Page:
Must reading on the Naked Capitalism site: Capitalism: Not With a Bang But With a (Prolonged) Whimper

If you want to see what we are in for, read this article. I just ordered the book mentioned.

September 29, 2017

Major College Basketball Scandal Adds to Previous One

There is currently an ongoing FBI investigation into payola in college basketball which is going to result in a number of firings (already begun) and people going to jail (coming soon). In the FBI’s investigation, a shoe company and sports agents illegally funneled money to athletes and athlete’s families in the hopes of reaping a reward later.

Asked to comment, Hall of Fame NBA player and now commenter, Charles Barkley said amongst other things “the value of a free college education has been undervalued” as part of his criticism of the players involved. I happen to like “Sir Charles” because you never have to wonder what he is thinking; he will tell you. In this specific case, though, I disagree. You see the college education he speaks of isn’t “free.”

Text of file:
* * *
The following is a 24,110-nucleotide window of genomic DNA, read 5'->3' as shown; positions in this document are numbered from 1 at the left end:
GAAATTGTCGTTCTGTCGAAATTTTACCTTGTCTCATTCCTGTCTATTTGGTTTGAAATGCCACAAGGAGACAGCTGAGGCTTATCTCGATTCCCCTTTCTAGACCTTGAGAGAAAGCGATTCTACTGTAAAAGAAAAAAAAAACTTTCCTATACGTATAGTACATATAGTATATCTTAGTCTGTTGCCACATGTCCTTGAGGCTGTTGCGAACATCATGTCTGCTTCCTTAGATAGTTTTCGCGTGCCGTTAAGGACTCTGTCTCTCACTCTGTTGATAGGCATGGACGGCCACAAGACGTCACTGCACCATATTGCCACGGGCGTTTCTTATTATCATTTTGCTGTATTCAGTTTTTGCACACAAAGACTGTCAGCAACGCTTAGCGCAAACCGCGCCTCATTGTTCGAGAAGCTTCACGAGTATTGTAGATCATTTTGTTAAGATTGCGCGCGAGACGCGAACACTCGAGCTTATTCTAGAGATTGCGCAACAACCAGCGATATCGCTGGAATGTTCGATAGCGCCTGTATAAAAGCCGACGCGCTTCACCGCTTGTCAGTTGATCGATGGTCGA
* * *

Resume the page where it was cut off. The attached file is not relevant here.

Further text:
Basketball players receive “scholarships,” with the NCAA (one of the college sports governing bodies in the U.S.) limiting the number of scholarships to 13 in Division 1 teams (the most competitive). The scholarships often cover tuition, and room and board, and a miniscule per deum, which is what Charles thinks is undervalued by the athletes who took money on top of that. The “scholarship” is really in exchange for the athlete’s services. I had friends who were in college on scholarship, who then had an accident and couldn’t play and voila, they no longer had a scholarship. The scholarship is contingent on the performance. Get cut from the squad and often there goes your scholarship. So, it is not free, in fact it is quite expensive. I played Division II basketball in college at a school which did not offer scholarships. During the season (roughly half the year) I spent three to four hours a day practicing. (Today that is minimal as there are weight and flexibility programs and team meetings, etc. added in.) This is equivalent to working a full-time job for about four months. So, an “opportunity cost” is that one cannot use that time to otherwise gain wages. (Over four years that is a years wages, plus.)